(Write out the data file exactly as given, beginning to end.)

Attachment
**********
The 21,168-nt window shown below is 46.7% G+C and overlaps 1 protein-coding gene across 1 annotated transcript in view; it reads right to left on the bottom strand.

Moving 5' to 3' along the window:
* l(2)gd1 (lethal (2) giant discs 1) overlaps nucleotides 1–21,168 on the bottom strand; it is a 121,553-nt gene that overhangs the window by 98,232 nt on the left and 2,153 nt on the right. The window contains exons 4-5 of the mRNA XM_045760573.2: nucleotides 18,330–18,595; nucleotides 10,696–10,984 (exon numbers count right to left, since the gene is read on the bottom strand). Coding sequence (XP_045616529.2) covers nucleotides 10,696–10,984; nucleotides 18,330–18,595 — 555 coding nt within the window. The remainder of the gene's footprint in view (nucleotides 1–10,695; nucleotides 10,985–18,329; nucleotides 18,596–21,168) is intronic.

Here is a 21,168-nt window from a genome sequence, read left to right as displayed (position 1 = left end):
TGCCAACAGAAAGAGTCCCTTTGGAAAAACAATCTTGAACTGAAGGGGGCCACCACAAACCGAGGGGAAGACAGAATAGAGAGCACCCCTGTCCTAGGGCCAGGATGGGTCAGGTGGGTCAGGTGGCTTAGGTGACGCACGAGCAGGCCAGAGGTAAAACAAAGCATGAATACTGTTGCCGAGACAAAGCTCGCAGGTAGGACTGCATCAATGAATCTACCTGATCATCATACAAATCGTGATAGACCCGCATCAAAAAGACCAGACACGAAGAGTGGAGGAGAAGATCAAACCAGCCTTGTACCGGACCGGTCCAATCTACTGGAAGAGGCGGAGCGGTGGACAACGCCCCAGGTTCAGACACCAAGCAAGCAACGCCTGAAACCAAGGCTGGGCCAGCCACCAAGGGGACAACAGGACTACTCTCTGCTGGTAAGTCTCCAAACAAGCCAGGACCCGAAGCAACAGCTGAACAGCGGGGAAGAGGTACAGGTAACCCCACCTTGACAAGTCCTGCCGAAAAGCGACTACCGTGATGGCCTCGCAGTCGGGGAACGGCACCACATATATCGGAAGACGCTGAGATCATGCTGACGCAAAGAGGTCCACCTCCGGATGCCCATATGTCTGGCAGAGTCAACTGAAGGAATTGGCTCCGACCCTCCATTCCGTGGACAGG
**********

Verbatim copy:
The 21,168-nt window shown below is 46.7% G+C and overlaps 1 protein-coding gene across 1 annotated transcript in view; it reads right to left on the bottom strand.

Moving 5' to 3' along the window:
* l(2)gd1 (lethal (2) giant discs 1) overlaps nucleotides 1–21,168 on the bottom strand; it is a 121,553-nt gene that overhangs the window by 98,232 nt on the left and 2,153 nt on the right. The window contains exons 4-5 of the mRNA XM_045760573.2: nucleotides 18,330–18,595; nucleotides 10,696–10,984 (exon numbers count right to left, since the gene is read on the bottom strand). Coding sequence (XP_045616529.2) covers nucleotides 10,696–10,984; nucleotides 18,330–18,595 — 555 coding nt within the window. The remainder of the gene's footprint in view (nucleotides 1–10,695; nucleotides 10,985–18,329; nucleotides 18,596–21,168) is intronic.

Here is a 21,168-nt window from a genome sequence, read left to right as displayed (position 1 = left end):
TGCCAACAGAAAGAGTCCCTTTGGAAAAACAATCTTGAACTGAAGGGGGCCACCACAAACCGAGGGGAAGACAGAATAGAGAGCACCCCTGTCCTAGGGCCAGGATGGGTCAGGTGGGTCAGGTGGCTTAGGTGACGCACGAGCAGGCCAGAGGTAAAACAAAGCATGAATACTGTTGCCGAGACAAAGCTCGCAGGTAGGACTGCATCAATGAATCTACCTGATCATCATACAAATCGTGATAGACCCGCATCAAAAAGACCAGACACGAAGAGTGGAGGAGAAGATCAAACCAGCCTTGTACCGGACCGGTCCAATCTACTGGAAGAGGCGGAGCGGTGGACAACGCCCCAGGTTCAGACACCAAGCAAGCAACGCCTGAAACCAAGGCTGGGCCAGCCACCAAGGGGACAACAGGACTACTCTCTGCTGGTAAGTCTCCAAACAAGCCAGGACCCGAAGCAACAGCTGAACAGCGGGGAAGAGGTACAGGTAACCCCACCTTGACAAGTCCTGCCGAAAAGCGACTACCGTGATGGCCTCGCAGTCGGGGAACGGCACCACATATATCGGAAGACGCTGAGATCATGCTGACGCAAAGAGGTCCACCTCCGGATGCCCATATGTCTGGCAGAGTCAACTGAAGGAATTGGCTCCGACCCTCCATTCCGTGGACAGG